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Publication numberUS7176820 B1
Publication typeGrant
Application numberUS 11/235,946
Publication dateFeb 13, 2007
Filing dateSep 27, 2005
Priority dateSep 27, 2005
Fee statusPaid
Also published asWO2007036773A1
Publication number11235946, 235946, US 7176820 B1, US 7176820B1, US-B1-7176820, US7176820 B1, US7176820B1
InventorsArthur Thomas Gerald FULLER, Bradley John Morris
Original AssigneeNortel Networks Limited
Export CitationBiBTeX, EndNote, RefMan
External Links: USPTO, USPTO Assignment, Espacenet
Multiple input sigma-delta architecture
US 7176820 B1
Abstract
A number of parallel modulation functions are configured to provide sigma-delta modulation on a plurality of low sampling rate signals, which are representative of a high sampling rate input signal. Resultant sigma-delta modulated signals from each of the modulation functions are combined in a multiplexing fashion to create a high sampling rate output signal. The modulation functions may be interdependent, wherein error signals from the modulation functions are provided to a parallel block digital filter, which will provide a processed error signal to feed back into the input of each modulation function. The processed error signal for a given modulation function may be a function of the error signals derived from multiple ones of the modulation functions. In one embodiment, there are N modulation functions, and the operating rate of the modulation functions is fs/N wherein the sampling rate of the high frequency output signal is fs.
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Claims(20)
1. A sigma-delta architecture comprising:
a plurality of modulation functions, each modulation function adapted to provide sigma-delta modulation at a first operating rate on one of a plurality of low sampling rate signals to generate a plurality of sigma-delta modulated signals, the plurality of low sampling rate signals representative of a high sampling rate input signal; and
combining circuitry adapted to combine the plurality of sigma-delta modulated signals to generate a high sampling rate output signal representative of providing sigma-delta modulation to the high sampling rate input signal at a second operating rate, which is higher than the first operating rate.
2. The sigma-delta architecture of claim 1 wherein at least two of the plurality of modulation functions are interdependent.
3. The sigma-delta architecture of claim 2 wherein error feedback paths for each of the at least two modulation functions share a common parallel block digital filter, providing a transfer function such that processed error feedback signals applied to corresponding ones of the plurality of low sampling rate signals are functions of error signals corresponding to the at least two modulation functions.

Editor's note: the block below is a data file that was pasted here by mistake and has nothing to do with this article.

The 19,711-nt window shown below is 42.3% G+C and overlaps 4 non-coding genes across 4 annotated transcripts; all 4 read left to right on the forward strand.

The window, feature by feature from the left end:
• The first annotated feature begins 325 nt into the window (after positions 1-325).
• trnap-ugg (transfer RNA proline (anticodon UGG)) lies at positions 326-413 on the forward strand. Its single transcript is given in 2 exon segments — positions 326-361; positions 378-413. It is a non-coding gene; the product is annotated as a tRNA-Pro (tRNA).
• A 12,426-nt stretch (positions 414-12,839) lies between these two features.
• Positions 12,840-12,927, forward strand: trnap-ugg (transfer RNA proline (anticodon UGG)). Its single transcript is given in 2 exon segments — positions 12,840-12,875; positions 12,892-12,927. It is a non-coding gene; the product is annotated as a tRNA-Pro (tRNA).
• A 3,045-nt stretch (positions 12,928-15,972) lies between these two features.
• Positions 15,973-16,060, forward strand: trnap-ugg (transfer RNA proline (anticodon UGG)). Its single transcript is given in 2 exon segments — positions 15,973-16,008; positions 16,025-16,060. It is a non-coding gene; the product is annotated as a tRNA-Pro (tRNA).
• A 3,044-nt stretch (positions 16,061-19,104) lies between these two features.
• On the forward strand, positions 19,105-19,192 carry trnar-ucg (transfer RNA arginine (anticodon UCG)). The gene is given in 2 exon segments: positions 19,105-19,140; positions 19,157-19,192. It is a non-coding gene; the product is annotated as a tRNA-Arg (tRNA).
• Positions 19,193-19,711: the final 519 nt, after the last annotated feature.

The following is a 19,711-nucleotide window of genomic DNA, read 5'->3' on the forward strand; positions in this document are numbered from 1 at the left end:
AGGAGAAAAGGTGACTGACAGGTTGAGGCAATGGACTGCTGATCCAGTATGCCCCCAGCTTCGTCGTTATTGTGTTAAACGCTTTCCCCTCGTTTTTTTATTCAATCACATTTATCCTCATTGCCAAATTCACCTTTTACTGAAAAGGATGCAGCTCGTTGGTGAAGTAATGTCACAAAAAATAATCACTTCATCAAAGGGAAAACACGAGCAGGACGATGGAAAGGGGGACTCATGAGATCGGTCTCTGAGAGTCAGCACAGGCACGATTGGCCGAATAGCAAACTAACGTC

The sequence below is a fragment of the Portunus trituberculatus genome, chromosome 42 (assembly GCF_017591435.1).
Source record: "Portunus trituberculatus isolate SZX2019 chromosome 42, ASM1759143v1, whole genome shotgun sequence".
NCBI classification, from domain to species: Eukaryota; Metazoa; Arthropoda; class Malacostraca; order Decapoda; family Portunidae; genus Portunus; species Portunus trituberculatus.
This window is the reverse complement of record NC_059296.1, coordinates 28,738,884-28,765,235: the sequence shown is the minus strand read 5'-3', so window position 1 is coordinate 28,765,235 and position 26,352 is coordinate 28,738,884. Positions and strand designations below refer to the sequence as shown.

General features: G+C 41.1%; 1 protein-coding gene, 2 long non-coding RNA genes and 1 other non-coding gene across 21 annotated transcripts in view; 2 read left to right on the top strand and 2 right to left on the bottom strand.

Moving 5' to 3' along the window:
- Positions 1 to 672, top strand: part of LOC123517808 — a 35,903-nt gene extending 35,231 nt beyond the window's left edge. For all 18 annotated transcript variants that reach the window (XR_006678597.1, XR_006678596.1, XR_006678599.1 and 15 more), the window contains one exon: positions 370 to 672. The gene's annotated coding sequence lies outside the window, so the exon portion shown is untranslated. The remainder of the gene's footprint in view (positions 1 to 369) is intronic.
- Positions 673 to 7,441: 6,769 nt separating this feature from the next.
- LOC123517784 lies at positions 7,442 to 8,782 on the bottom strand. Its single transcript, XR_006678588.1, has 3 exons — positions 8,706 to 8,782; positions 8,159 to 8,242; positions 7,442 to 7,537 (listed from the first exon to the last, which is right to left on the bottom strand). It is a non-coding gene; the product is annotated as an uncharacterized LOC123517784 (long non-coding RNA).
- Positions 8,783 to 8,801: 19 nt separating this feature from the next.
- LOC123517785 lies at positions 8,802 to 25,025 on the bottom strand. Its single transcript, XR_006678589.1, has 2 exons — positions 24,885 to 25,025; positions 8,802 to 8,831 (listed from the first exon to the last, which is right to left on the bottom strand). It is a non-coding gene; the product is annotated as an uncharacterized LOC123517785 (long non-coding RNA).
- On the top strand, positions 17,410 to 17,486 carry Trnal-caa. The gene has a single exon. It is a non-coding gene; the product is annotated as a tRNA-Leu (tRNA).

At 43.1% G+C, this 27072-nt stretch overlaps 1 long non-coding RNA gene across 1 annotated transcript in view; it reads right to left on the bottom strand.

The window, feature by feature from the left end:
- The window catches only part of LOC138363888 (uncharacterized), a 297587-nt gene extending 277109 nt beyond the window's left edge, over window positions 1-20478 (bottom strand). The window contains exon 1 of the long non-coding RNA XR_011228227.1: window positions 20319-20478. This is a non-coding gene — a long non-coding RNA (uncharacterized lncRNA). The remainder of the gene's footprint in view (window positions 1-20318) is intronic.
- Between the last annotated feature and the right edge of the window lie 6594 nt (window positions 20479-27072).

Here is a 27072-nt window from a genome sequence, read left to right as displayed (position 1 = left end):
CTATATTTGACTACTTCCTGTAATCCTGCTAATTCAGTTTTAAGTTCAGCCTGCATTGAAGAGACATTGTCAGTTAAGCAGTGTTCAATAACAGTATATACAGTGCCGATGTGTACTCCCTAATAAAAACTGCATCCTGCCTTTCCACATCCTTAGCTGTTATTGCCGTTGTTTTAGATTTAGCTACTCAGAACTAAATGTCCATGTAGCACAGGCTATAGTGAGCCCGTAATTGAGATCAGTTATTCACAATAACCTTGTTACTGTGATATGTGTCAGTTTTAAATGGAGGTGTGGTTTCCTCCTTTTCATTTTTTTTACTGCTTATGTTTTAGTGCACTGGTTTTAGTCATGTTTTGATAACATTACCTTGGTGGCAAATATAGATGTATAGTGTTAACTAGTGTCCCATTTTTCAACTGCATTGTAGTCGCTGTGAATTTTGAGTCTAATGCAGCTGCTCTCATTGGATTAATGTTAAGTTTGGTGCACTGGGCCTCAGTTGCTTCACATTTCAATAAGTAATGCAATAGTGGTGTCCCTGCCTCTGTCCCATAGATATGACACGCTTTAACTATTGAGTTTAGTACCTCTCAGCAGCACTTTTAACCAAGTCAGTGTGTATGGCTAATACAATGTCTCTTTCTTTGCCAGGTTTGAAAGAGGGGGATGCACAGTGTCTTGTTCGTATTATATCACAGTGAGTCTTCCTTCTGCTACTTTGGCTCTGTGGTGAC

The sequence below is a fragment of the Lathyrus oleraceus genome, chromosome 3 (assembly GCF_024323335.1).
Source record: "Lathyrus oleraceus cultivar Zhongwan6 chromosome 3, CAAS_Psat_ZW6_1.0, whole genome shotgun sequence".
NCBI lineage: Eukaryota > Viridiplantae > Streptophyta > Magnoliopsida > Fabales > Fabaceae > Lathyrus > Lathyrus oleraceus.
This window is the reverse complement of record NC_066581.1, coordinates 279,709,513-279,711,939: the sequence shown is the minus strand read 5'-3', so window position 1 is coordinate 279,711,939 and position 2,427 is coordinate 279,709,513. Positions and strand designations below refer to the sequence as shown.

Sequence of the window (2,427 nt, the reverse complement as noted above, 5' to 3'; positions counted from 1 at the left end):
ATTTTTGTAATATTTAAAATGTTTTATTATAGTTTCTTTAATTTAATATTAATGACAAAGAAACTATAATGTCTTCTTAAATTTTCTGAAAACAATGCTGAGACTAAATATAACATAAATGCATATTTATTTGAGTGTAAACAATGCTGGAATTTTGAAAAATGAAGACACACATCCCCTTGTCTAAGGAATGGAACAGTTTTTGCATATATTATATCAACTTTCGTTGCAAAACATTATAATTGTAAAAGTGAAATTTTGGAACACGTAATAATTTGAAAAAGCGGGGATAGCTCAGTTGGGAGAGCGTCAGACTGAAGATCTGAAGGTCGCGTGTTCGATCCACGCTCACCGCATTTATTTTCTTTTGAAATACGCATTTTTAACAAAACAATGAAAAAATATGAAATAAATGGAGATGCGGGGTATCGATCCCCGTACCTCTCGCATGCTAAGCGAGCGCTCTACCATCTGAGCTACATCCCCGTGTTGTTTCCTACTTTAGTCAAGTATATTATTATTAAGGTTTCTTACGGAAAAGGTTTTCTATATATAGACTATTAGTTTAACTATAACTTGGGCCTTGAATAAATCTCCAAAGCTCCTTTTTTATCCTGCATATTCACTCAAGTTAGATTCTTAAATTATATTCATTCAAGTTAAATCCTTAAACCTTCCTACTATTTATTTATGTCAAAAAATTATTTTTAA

4. The sigma-delta architecture of claim 1 wherein when there are N of the low sampling rate signals, there are N of the modulation functions, and wherein the first operating rate is fs/N, and the second operating rate is fs.
5. The sigma-delta architecture of claim 1 further comprising a parallel block digital filter, and wherein each of the modulation functions comprises:
summation circuitry adapted to sum one of the low sampling rate signals with a corresponding one of a plurality of processed error signals provided by the parallel block digital filter to generate a summation signal;
quantization circuitry adapted to quantize the summation signal to provide one of the plurality of sigma-delta modulated signals; and
error circuitry adapted to generate an error signal based on the one of the plurality of sigma-delta modulated signals,
wherein a plurality of error signals are generated and the parallel block digital filter is adapted to generate the plurality of processed error signals based a plurality of error signals.
6. The sigma-delta architecture of claim 5 wherein each of the plurality of processed error signals is a function of each of the error signals.
7. The method of claim 5 wherein the error circuitry generates the error signal based on a difference between the one of the plurality of sigma-delta modulated signals and the summation signal.
8. The sigma-delta architecture of claim 5 wherein the error circuitry generates the error signal by providing a pipelining process on the one of the plurality of sigma-delta modulated signals.
9. The sigma-delta architecture of claim 8 wherein the error circuitry generates the error signal by truncating least significant bits from the one of the plurality of sigma-delta modulated signals, such that the least significant bits represent the error signal.
10. The sigma-delta architecture of claim 1 further comprising circuitry adapted to:
receive the high sampling rate input signal; and
decompose the high sampling rate input signal into the plurality of low sampling rate signals.
11. The sigma-delta architecture of claim 1 further comprising a filter adapted to receive the high sampling rate output signal and provide an analog output signal.
12. The sigma-delta architecture of claim 1 wherein the plurality of low sampling rate signals are derived from at least one of the group consisting of a polyphase interpolation filter and a polyphase quadrature modulator.
13. The sigma-delta architecture of claim 1 wherein the high sampling rate output signal is used to create a wideband wireless communication signal.
14. The sigma-delta architecture of claim 1 wherein a noise transfer function associated with all or a group of the modulation functions has a noise transfer function having a band-stop characteristic centered at a desired carrier frequency for a transmitted signal derived from the high sampling rate output signal.